In Chapter 2, we pay particular attention to (supply chain) information sharing. The literature indicates that the relationships among the supply-chain partners have to be managed, and effective governance structures need to be chosen for effective and efficient information sharing. Despite initial research, the literature has not accounted for the multi-dimensionality of information sharing and does not consider the complete supply chain as the unit of analysis. This leads to the first research objective: to investigate how and to what extent supply chain information sharing can be explained by supply chain governance structures. To gain insights regarding the research objective, three European pork supply chains with different governance structures were investigated. Through cross-case analysis, the study stipulates that apart from governance structures, quality regulations, the financial strength (of one or more supply-chain partners) and relationship management seem to influence information sharing to a great extent.

As stated in Chapter 2, supply chains increasingly share information through implementing automated SCISs. To manage these implementations carefully, the study of CSFs for SCIS implementations forms a promising approach. Since to date no consensus has been reached on SCIS critical success factors, the second objective is to identify critical success factors for implementing SCISs. Based on 10 key articles focusing on ERP implementations, we have built a list of CSFs as a starting point for the SCIS literature search. Thereafter, based on 21 SCIS articles, 14 CSFs for supply-chain information system implementation have been defined. To indicate the nature of the CSFs and highlight the interaction of the organizational and technical system, the CSFs are classified in the MIT90s framework of Scott Morton (1991) (See Figure 1).

Figure 1. Framework of CSFs for SCIS implementations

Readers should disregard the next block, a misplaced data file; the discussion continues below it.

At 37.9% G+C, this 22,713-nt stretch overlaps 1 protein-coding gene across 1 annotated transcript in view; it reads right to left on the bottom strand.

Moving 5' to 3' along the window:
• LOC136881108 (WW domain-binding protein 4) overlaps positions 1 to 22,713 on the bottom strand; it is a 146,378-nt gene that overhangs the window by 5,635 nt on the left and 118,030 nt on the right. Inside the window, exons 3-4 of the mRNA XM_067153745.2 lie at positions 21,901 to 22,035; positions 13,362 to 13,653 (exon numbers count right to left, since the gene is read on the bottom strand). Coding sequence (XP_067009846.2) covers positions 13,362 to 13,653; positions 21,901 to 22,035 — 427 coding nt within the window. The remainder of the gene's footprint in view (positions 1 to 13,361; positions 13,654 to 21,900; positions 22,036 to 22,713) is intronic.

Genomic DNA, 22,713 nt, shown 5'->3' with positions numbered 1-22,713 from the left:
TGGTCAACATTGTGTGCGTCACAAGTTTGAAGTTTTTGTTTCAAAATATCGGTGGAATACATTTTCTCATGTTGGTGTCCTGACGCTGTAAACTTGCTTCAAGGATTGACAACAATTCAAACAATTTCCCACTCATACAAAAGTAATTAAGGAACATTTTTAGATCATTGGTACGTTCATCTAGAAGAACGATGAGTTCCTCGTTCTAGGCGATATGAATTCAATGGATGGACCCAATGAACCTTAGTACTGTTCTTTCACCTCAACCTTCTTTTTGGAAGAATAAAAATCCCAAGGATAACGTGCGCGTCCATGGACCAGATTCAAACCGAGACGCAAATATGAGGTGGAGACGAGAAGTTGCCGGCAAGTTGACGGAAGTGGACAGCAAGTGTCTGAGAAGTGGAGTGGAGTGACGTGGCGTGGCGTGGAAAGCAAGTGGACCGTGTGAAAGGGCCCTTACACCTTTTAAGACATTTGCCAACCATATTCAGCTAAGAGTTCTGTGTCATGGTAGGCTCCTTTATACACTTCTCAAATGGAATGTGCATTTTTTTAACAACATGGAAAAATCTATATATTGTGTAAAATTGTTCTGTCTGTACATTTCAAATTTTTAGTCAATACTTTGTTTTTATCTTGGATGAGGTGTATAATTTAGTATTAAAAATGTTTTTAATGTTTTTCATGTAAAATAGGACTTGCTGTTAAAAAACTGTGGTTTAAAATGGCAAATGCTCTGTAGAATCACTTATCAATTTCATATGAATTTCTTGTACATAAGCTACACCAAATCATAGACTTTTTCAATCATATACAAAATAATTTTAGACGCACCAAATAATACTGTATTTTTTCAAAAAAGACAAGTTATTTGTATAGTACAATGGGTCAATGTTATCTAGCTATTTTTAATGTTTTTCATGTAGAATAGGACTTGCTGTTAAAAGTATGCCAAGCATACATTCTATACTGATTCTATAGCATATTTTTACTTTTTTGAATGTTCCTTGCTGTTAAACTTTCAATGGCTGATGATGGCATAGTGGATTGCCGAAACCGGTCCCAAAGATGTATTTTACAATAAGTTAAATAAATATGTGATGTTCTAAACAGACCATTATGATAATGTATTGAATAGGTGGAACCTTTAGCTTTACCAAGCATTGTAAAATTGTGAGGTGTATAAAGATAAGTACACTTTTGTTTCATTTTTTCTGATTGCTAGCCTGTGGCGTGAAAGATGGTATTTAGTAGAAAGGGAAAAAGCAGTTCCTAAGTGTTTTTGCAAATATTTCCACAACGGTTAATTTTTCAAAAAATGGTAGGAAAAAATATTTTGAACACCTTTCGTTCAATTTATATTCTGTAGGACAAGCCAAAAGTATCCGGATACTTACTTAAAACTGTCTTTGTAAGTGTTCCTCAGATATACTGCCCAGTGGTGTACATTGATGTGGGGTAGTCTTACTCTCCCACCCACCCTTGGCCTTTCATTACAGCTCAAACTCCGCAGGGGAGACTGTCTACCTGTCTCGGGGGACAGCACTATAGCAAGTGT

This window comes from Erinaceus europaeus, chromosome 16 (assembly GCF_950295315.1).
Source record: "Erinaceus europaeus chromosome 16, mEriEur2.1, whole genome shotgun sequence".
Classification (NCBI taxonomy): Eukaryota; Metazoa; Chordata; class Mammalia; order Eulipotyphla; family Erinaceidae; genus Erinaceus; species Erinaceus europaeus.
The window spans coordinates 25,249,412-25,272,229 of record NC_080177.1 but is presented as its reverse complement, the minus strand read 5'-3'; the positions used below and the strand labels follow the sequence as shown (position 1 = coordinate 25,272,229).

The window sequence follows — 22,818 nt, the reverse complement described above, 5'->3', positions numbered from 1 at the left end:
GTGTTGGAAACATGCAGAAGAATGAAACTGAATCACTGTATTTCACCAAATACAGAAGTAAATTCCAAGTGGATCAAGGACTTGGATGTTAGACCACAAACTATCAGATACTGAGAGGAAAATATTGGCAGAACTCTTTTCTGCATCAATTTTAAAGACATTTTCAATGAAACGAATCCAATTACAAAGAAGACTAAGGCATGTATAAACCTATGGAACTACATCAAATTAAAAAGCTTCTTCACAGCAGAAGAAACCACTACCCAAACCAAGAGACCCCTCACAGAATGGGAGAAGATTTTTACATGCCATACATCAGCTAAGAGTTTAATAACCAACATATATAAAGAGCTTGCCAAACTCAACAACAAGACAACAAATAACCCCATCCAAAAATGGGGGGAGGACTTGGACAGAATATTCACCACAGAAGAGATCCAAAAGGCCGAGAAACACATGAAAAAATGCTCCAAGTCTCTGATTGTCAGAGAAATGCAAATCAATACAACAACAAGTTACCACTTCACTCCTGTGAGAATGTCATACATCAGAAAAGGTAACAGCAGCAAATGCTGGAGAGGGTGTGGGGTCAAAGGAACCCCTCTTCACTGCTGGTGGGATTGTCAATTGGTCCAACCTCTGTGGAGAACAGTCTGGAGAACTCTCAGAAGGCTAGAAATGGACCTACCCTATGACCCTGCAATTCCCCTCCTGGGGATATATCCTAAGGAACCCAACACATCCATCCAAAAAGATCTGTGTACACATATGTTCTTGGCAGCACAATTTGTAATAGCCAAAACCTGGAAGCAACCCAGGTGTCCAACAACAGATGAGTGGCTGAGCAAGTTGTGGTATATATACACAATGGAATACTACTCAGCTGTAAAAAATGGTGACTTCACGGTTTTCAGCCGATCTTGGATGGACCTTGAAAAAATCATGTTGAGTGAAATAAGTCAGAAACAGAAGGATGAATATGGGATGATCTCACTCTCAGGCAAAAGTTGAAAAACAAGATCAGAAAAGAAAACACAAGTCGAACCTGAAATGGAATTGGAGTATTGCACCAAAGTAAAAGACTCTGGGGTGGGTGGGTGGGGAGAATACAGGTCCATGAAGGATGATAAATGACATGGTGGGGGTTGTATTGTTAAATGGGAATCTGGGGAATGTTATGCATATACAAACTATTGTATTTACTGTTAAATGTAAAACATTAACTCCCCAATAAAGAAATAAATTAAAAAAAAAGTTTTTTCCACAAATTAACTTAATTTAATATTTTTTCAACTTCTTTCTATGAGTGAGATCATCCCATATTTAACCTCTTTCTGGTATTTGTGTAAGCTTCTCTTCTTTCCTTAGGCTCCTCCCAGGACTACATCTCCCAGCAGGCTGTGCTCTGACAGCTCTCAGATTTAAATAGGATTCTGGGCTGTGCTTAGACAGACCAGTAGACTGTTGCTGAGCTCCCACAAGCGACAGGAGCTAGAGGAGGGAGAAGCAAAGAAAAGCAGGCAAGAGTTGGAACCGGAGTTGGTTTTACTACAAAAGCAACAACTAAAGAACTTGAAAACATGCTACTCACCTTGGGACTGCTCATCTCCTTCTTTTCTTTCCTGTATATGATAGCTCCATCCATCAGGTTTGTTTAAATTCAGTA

Chapter 3 identifies a comprehensive framework of CSFs for implementing SCISs. Concrete guidance for applying CSFs has, however, not been provided by the CSF literature. There is a gap between the rather abstract CSFs for SCIS implementations and operational project management. Consequently, the following third objective is posed: to make critical success factors for implementing supply chain information systems “actionable”. To deal with this objective, we investigated the completed implementation of SCISs in four German pork supply chains. Respondents were asked to describe crucial challenges during the project and actions taken to cope with these challenges (i.e. Critical Incident Technique). Challenges were assigned to CSFs and form a basis upon which to take actions. Our results suggest that “convince future users to use the new SCIS” – part of the CSF “manage change and deliver training” – and “define the functional requirements of the SCIS” – part of the CSF “select standards, vendor, and software package” – are frequently mentioned challenges. Furthermore, possible critical actions – with connected supply-chain responsibilities – are identified for implementing a SCIS. All in all, through this research, we link the concepts CSFs, challenges, and actions and bridge the gap between CSFs and operational project management for the implementation of a SCIS.